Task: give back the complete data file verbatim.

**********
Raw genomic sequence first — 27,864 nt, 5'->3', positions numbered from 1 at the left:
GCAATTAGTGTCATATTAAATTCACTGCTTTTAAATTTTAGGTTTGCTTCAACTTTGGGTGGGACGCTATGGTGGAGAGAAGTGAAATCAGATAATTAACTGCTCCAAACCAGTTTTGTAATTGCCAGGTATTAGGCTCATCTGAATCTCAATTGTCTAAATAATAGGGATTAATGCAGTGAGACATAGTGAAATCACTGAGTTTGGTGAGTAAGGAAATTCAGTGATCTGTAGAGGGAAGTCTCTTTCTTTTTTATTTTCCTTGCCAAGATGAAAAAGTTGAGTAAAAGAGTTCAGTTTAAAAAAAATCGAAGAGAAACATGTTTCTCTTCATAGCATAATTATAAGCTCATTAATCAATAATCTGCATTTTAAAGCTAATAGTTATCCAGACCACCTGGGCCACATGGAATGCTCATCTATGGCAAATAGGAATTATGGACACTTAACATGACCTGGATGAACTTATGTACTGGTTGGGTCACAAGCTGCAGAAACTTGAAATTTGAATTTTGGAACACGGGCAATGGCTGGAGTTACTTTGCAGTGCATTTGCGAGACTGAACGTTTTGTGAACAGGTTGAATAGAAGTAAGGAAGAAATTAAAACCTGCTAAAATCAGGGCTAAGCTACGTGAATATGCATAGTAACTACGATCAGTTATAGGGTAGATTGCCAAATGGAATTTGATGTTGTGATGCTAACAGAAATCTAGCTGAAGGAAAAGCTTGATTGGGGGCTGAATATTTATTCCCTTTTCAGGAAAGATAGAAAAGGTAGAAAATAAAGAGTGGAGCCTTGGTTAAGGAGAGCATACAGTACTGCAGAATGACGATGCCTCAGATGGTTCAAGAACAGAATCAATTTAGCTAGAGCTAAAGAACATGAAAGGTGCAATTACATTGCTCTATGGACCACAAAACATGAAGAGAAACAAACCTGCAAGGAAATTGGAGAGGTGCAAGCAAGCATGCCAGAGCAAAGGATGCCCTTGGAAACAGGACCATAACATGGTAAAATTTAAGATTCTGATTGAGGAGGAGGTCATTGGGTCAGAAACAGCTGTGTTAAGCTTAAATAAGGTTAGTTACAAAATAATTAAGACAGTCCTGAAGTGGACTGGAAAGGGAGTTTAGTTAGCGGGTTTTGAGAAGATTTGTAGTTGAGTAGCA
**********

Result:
Raw genomic sequence first — 27,864 nt, 5'->3', positions numbered from 1 at the left:
GCAATTAGTGTCATATTAAATTCACTGCTTTTAAATTTTAGGTTTGCTTCAACTTTGGGTGGGACGCTATGGTGGAGAGAAGTGAAATCAGATAATTAACTGCTCCAAACCAGTTTTGTAATTGCCAGGTATTAGGCTCATCTGAATCTCAATTGTCTAAATAATAGGGATTAATGCAGTGAGACATAGTGAAATCACTGAGTTTGGTGAGTAAGGAAATTCAGTGATCTGTAGAGGGAAGTCTCTTTCTTTTTTATTTTCCTTGCCAAGATGAAAAAGTTGAGTAAAAGAGTTCAGTTTAAAAAAAATCGAAGAGAAACATGTTTCTCTTCATAGCATAATTATAAGCTCATTAATCAATAATCTGCATTTTAAAGCTAATAGTTATCCAGACCACCTGGGCCACATGGAATGCTCATCTATGGCAAATAGGAATTATGGACACTTAACATGACCTGGATGAACTTATGTACTGGTTGGGTCACAAGCTGCAGAAACTTGAAATTTGAATTTTGGAACACGGGCAATGGCTGGAGTTACTTTGCAGTGCATTTGCGAGACTGAACGTTTTGTGAACAGGTTGAATAGAAGTAAGGAAGAAATTAAAACCTGCTAAAATCAGGGCTAAGCTACGTGAATATGCATAGTAACTACGATCAGTTATAGGGTAGATTGCCAAATGGAATTTGATGTTGTGATGCTAACAGAAATCTAGCTGAAGGAAAAGCTTGATTGGGGGCTGAATATTTATTCCCTTTTCAGGAAAGATAGAAAAGGTAGAAAATAAAGAGTGGAGCCTTGGTTAAGGAGAGCATACAGTACTGCAGAATGACGATGCCTCAGATGGTTCAAGAACAGAATCAATTTAGCTAGAGCTAAAGAACATGAAAGGTGCAATTACATTGCTCTATGGACCACAAAACATGAAGAGAAACAAACCTGCAAGGAAATTGGAGAGGTGCAAGCAAGCATGCCAGAGCAAAGGATGCCCTTGGAAACAGGACCATAACATGGTAAAATTTAAGATTCTGATTGAGGAGGAGGTCATTGGGTCAGAAACAGCTGTGTTAAGCTTAAATAAGGTTAGTTACAAAATAATTAAGACAGTCCTGAAGTGGACTGGAAAGGGAGTTTAGTTAGCGGGTTTTGAGAAGATTTGTAGTTGAGTAGCA